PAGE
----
Okay, now that we have understood what a unit test is and what advantages and disadvantages does it have, let us understand what the available library options are to implement unit tests in our projects.
React Native comes prepacked with jest, by default when you create any project and run the command.
You’ll see one test succeeded in the output. This is because the boilerplate code for the project is produced by default with a “__test__” folder and an “App-test.tsx” test file.
Apart from jest, there are other libraries as well like enzyme, mocha, chai, etc.
There are different setup steps required for all libraries other than jest. All libraries have one or the other advantage over each other, but that’s a separate point of discussion. We are going to use jest in this tutorial.
Using these libraries, one can write production-level test cases. These libraries will help you get the coverage of your projects. However, you can’t write automated test cases with them. For writing automated tests which don’t require manual clicks to mock a specified flow, you need detox, jasmine, karma, (____s/w or libraries) etc.
There is one more kind of library that we will use and focus on mainly in this article which is React-Native-testing-library. This library is nothing but a wrapper on jest library and helps provide some useful functions prepacked for us, which reduces our efforts.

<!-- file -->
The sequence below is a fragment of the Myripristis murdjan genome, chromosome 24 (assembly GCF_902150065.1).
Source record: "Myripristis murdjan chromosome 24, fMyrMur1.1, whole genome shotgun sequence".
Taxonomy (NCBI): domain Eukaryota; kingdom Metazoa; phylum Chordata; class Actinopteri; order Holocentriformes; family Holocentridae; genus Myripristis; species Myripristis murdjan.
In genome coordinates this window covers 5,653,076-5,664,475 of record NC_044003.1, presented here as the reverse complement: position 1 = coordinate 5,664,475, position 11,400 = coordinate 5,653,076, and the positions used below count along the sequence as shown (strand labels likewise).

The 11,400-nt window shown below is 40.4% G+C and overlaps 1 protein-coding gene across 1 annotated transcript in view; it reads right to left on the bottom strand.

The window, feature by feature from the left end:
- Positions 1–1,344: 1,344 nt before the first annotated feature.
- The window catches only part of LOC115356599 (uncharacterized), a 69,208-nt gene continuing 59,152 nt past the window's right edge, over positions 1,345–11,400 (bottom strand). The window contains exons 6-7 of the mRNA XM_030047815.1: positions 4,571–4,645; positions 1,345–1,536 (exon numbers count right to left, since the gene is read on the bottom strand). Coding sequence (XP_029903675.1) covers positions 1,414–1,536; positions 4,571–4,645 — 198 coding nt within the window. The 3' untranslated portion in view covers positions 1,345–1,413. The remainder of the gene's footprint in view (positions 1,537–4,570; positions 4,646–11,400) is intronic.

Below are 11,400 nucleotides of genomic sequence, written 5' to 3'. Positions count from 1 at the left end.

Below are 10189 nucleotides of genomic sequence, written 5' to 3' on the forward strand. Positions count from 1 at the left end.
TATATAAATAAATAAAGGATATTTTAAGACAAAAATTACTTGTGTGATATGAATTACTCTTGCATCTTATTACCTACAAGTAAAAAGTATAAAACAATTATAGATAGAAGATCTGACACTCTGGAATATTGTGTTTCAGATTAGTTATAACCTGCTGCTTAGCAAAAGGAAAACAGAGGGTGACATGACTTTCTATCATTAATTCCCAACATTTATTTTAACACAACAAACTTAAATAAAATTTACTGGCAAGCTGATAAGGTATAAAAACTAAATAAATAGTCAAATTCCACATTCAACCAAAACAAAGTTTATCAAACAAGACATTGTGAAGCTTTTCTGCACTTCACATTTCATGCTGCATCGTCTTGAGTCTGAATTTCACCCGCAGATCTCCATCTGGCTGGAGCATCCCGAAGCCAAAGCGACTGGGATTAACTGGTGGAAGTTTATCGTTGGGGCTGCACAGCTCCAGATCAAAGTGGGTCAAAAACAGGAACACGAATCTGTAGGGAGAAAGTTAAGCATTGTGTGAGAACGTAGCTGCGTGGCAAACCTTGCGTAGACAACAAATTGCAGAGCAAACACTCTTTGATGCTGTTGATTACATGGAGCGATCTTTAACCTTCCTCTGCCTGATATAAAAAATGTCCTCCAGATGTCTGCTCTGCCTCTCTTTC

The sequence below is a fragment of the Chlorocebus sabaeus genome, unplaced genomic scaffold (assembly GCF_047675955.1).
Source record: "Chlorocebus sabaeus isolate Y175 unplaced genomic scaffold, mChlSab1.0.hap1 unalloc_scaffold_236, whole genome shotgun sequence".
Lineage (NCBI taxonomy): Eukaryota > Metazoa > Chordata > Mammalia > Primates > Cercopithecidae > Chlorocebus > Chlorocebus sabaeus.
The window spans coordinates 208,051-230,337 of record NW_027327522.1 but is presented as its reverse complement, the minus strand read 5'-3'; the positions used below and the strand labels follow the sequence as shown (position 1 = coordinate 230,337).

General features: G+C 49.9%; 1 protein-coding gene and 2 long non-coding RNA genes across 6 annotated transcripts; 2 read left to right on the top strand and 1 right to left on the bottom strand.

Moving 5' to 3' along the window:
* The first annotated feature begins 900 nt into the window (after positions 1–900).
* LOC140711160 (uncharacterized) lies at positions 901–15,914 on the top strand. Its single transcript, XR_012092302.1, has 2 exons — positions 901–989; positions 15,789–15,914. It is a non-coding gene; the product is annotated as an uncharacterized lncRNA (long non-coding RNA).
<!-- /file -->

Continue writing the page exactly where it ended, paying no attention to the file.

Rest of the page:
Okay, enough of talking, Let’s get started with writing some tests now.
Creating Project & Installing Library
First, create a project with the following command.
React-native init UnitTestingSample
Once the project gets created, open the terminal on the project root directory and hit the following command.
yarn add @testing-library/react-native
Writing first test case.
Now we will render the App.js file and see if the test passes or not. We can do that using the following code.
In the above screen, we use the render function from react-native-testing-library and check if the wrapper has a truthy value. If the page doesn’t get rendered properly, then this test case will fail.
The next line has to MatchSnapshot(), helps in creating and storing widget tree. This is done to check the widget trees with every subsequent test. Whenever the desired widget tree is stored, all the tests that you run will be checked with the stored output. It is helpful to see if the page is rendering something useful or not.
Describe function is used to write test cases of similar type; for e.g., All login page test cases, will only be written in the describe function. This is referred to as Test Suit. One test suit has multiple test functions.
Let’s test if the test passes or not; hit the following command.
You will see that the tests are passing, and you are getting the following output.